Modern Makeover: A West Bloomfield Township Home Transformed

A 1980s West Bloomfield Township lake house is transformed into a home blending casual and sophisticated elements, capitalizing on the extensive views of the water and offering flexible space for entertaining.


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ABOVE: Because the living room has expansive lake vistas, furniture is low-profile and streamlined, yet strong enough to draw the eye back in from the view, architect Mark Johnson says. The main level of the home was designed to be suitable for sophisticated entertaining. Furnishings include a vintage late-1940s cocktail table in the style of Donald Deskey. Johnson had the owners' bronze sea-turtle sculpture encased in a smoked-glass shadow-box. Upholstery includes green silk velvet and indoor-outdoor purple acrylic.

 

Lake houses have an inherently casual nature. They’re the sidekick to a large water playground and the launching point for swimming, boating, and barbecues.

So how to blend that purpose with more formal uses?

Architect Mark Johnson addressed that dual need when he helped a West Bloomfield Township couple update their lakeside home. The home- owners had considered a move away from the water and closer to their offices, but the “lure of the lake,” as Johnson puts it, won out.

Once the couple, who have college-age children, decided to remain in their two-story house with a basement walkout, they wanted to make it conducive for casual family parties while giving it a more sophisticated look for entertaining professionally.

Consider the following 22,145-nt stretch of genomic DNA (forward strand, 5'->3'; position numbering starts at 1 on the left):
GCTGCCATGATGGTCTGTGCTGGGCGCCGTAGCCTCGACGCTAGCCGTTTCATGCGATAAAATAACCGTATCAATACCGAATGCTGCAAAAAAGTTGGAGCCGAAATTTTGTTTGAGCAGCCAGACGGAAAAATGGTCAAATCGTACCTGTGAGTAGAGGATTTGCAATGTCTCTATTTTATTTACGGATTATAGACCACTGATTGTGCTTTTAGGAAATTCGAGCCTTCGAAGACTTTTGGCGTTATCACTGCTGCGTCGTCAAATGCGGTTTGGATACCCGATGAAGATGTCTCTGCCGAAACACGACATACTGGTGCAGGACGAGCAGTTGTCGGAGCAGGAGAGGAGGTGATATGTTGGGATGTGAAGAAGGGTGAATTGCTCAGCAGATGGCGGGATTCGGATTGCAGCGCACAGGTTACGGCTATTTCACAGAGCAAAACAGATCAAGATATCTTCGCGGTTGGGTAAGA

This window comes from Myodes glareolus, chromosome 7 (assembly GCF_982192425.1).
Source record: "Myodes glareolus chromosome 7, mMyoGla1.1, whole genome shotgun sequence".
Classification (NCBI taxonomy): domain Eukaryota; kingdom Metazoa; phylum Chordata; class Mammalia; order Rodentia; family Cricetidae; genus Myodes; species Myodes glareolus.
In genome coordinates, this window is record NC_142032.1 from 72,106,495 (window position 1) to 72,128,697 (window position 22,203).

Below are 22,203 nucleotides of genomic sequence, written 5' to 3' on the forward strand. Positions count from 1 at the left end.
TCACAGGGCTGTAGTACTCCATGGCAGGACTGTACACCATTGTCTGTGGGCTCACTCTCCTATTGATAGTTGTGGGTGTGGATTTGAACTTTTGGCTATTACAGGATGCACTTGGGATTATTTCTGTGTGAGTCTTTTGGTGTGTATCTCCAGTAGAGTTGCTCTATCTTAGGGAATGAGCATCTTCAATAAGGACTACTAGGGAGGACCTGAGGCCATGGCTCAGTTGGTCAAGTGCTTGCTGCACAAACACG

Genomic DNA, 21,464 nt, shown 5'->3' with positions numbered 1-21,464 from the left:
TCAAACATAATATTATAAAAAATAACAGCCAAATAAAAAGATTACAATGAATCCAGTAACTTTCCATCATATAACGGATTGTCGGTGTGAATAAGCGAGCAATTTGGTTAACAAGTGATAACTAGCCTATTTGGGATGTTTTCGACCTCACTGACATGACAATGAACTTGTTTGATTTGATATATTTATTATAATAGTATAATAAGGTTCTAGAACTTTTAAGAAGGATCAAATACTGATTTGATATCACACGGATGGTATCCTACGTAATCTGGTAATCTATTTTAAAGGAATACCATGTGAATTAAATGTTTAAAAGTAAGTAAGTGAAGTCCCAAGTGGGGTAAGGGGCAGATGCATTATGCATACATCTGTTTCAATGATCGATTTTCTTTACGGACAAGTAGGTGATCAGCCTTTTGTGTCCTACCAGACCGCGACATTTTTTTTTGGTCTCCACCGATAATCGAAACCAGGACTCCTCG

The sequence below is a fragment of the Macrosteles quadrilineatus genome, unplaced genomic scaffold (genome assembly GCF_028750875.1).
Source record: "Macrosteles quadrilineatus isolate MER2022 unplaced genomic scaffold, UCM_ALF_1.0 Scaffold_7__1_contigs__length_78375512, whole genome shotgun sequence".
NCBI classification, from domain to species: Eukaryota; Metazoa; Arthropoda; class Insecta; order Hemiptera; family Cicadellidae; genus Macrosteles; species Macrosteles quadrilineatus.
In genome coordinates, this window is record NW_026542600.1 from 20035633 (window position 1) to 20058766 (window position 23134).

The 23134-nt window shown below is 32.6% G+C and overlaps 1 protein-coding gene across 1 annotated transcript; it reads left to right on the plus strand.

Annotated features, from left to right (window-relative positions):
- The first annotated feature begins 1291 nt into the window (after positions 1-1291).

It “needed some love,” Johnson says. “It was well-maintained but needed updating.” The project involved new windows and taking about 30 percent of the house down to the studs. Structural changes included taking over one bedroom to create a large master closet. To freshen the décor, Johnson gave all the yellowy oak millwork a gray finish to make it fade into the background.

Once the moldings and cabinetry were toned down, the furnishings could be “dialed up,” Johnson says. “I pushed it in terms of color. We were able to take a bold-pattern carpet and put it with bold color in the sunroom. We used a lot of blocks of color. Purple. Yellow.”

The décor plan itself is also “blocked” in that the main and second floors and lake level have different looks and uses.

All the furniture on the lower level is upholstered in Sunbrella fabrics, making the pieces durable for summer entertaining. Johnson treated the walkout basement as the home’s casual entertaining space with two televisions, a bar, and pool table.

“Upstairs [on the main floor], they can do holiday and business entertaining,” he says. The design challenge was how to work within a setting with so many windows and a sparkling blue horizon beyond. “We wanted the furnishings to have clean silhouettes with a low-profile, streamlined look,” Johnson says. “The strong architectural shapes draw your eye back in from the view.”

Color is nearly absent in the second-floor master suite, where, Johnson says, our goal was to have the furniture designed for a floating effect.” Custom furnishings include a “topless canopy” bed, a four-poster with a canopy frame. “We created a bit of a room within a room but didn’t interrupt the view,” Johnson says. “The bed does float. It doesn’t engage any walls.”

That airy setting puts a sunny top on a residential layer cake, of sorts, each floor with a different flavor that offers a taste of the good life at the end of a day’s commute.


"Should I stay or should I go"

as the 1980s lyrics popularly asked, could be a homeowner anthem. Today, TV calls the residential version of that debate Love It or List It.

Pleasant Ridge-based architect Mark Johnson suggests weighing these factors when considering that age-old domestic dilemma:

“Start with the fundamental elements: Do you have a livable floor plan? Is sunlight in the places you’re going to be in at the time of day you want to be there? Do you have a view, even of a yard? If the answers to those questions are yes, you should stay, Johnson says.

In dealing with various issues in your existing home, Johnson says, “There’s a world of minor and mid-range interventions.”

Mark Johnson & Associates, Pleasant Ridge; 248-543-5411, mjaarchitects.com.

photographs by martin vecchio

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